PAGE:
Miss Potter, who was privately educated at Hill House School in Doncaster and attended a performing arts college before moving abroad to work in real estate, had no known issues with drugs or alcohol.

Her best friend, Gemma Stones, told police that she had not known her to take cocaine since they had been to festivals in their 20s.

Mr Grix said he suspected she had taken the drug on a work night out in Bawtry in March, but she denied this when he asked her.

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Messages recovered from her mobile phone included conversations about cocaine between 2019 and 2021, but there were no more recent references to the drug.

Her mother Gaynor Waddington, a nurse who now runs an aesthetics clinic in Bawtry, said that her daughter was active and regularly went to the gym.

She believed Miss Potter’s alcohol intake had increased after she separated from her child’s father at the end of 2022, and had some concerns about the amount of paracetamol she habitually took.

They spoke on April 3, and Miss Potter seemed normal during the call and did not say she felt unwell. She did not answer messages that evening, and Mrs Waddington became worried the following day.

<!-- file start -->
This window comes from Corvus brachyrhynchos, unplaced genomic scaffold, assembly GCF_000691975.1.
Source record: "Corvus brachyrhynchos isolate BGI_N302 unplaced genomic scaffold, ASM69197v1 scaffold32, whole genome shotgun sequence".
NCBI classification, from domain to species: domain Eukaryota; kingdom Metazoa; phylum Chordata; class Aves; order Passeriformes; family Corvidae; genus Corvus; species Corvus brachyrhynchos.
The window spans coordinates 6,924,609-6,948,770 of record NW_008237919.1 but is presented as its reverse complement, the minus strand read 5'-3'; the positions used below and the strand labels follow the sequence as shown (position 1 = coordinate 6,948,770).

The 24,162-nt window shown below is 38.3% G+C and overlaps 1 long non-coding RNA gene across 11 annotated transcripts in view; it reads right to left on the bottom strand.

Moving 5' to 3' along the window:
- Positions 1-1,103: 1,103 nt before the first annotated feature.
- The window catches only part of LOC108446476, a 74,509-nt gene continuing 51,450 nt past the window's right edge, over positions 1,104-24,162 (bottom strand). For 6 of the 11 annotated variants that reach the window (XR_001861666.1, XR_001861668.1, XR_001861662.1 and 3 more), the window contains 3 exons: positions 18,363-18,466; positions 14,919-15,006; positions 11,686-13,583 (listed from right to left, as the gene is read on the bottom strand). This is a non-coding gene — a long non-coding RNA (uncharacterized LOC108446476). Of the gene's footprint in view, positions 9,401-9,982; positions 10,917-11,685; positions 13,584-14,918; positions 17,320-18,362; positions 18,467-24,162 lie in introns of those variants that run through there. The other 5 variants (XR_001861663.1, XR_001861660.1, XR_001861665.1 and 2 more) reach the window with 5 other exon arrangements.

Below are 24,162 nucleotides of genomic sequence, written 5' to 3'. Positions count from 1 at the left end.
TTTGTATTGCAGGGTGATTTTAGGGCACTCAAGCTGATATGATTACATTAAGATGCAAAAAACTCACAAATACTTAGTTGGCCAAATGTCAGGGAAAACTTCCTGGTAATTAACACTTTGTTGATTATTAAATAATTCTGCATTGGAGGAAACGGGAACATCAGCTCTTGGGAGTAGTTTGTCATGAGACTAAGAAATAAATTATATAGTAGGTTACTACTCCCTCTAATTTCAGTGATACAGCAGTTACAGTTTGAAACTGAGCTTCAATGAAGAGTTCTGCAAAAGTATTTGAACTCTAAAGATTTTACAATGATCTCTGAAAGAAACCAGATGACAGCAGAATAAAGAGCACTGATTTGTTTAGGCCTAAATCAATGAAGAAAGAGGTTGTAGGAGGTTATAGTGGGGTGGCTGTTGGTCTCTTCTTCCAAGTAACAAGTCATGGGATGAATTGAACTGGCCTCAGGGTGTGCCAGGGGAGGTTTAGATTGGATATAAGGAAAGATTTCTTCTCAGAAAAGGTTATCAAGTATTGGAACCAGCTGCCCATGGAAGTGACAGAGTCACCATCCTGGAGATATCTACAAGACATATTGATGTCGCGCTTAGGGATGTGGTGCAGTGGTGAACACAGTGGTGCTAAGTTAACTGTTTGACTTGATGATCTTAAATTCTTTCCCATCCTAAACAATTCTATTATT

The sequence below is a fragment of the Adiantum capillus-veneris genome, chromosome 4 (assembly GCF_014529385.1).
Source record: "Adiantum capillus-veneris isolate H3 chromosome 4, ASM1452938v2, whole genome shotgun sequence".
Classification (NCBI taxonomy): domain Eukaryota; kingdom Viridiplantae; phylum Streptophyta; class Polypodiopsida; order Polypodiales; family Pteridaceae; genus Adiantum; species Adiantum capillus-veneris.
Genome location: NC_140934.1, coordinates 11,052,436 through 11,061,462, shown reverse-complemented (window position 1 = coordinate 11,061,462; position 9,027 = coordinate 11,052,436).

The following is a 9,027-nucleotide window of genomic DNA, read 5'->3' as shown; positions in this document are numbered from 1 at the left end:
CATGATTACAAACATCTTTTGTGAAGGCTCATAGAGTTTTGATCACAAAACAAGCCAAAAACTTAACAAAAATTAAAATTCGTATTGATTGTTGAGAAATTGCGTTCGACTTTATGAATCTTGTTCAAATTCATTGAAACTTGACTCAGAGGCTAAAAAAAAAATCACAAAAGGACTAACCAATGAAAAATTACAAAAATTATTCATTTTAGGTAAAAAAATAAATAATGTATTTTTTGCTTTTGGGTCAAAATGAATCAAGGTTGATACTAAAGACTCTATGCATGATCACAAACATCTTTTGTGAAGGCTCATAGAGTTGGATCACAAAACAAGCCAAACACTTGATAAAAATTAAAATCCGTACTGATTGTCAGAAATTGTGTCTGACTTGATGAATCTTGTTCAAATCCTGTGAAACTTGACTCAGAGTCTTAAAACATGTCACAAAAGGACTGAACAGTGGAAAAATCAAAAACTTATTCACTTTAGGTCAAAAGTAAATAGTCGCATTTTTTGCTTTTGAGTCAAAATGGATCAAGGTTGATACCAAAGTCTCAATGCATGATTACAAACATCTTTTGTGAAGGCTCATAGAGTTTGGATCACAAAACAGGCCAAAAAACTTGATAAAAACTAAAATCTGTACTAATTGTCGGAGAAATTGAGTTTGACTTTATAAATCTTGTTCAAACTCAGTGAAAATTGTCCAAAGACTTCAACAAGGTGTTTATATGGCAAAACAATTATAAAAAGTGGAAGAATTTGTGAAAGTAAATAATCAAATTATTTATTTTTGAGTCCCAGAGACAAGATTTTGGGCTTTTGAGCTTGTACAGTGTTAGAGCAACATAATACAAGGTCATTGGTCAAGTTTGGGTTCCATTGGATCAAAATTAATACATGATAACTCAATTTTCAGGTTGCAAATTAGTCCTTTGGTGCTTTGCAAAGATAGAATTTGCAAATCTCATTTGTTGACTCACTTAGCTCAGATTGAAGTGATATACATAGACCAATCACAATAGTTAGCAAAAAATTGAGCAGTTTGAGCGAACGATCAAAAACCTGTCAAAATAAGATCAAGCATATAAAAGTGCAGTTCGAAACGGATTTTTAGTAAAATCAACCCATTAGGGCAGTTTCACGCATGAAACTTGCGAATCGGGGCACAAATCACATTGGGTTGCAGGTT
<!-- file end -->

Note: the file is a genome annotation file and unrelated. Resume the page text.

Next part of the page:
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She added: “Lewis knew she was ill but he didn’t tell anyone. This was totally out of character for Jodie. A large amount of money was taken from Jodie’s bank account, and there is a bigger picture here. She had lost a stone in weight. There are missing pieces in this jigsaw. We weren’t listened to by the police and we feel totally let down.”

The officer originally in charge of the investigation into Miss Potter’s death was ‘abrupt’ towards the family and did not stay in contact with them, leading to an official complaint being made.

She has since left the force. Mrs Waddington’s husband Chris, Miss Potter’s stepfather, also questioned why police did not interview Lewis Grix under caution.

Miss Stones, who had known Miss Potter for 15 years, said she seemed ‘absolutely besotted’ with Mr Grix, but that she knew the couple had argued about money and that Miss Potter had loaned him money. The reasons Mr Grix gave for needing the cash were that his boss was not paying him and he needed to pay maintenance for his children from a previous relationship.

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Although Miss Stones did not believe Miss Potter was unhappy about the loans, she had noticed her friend seemed more anxious, was taking more painkillers and was not eating much. She described her as ‘an outgoing, funny girl and the life and soul’.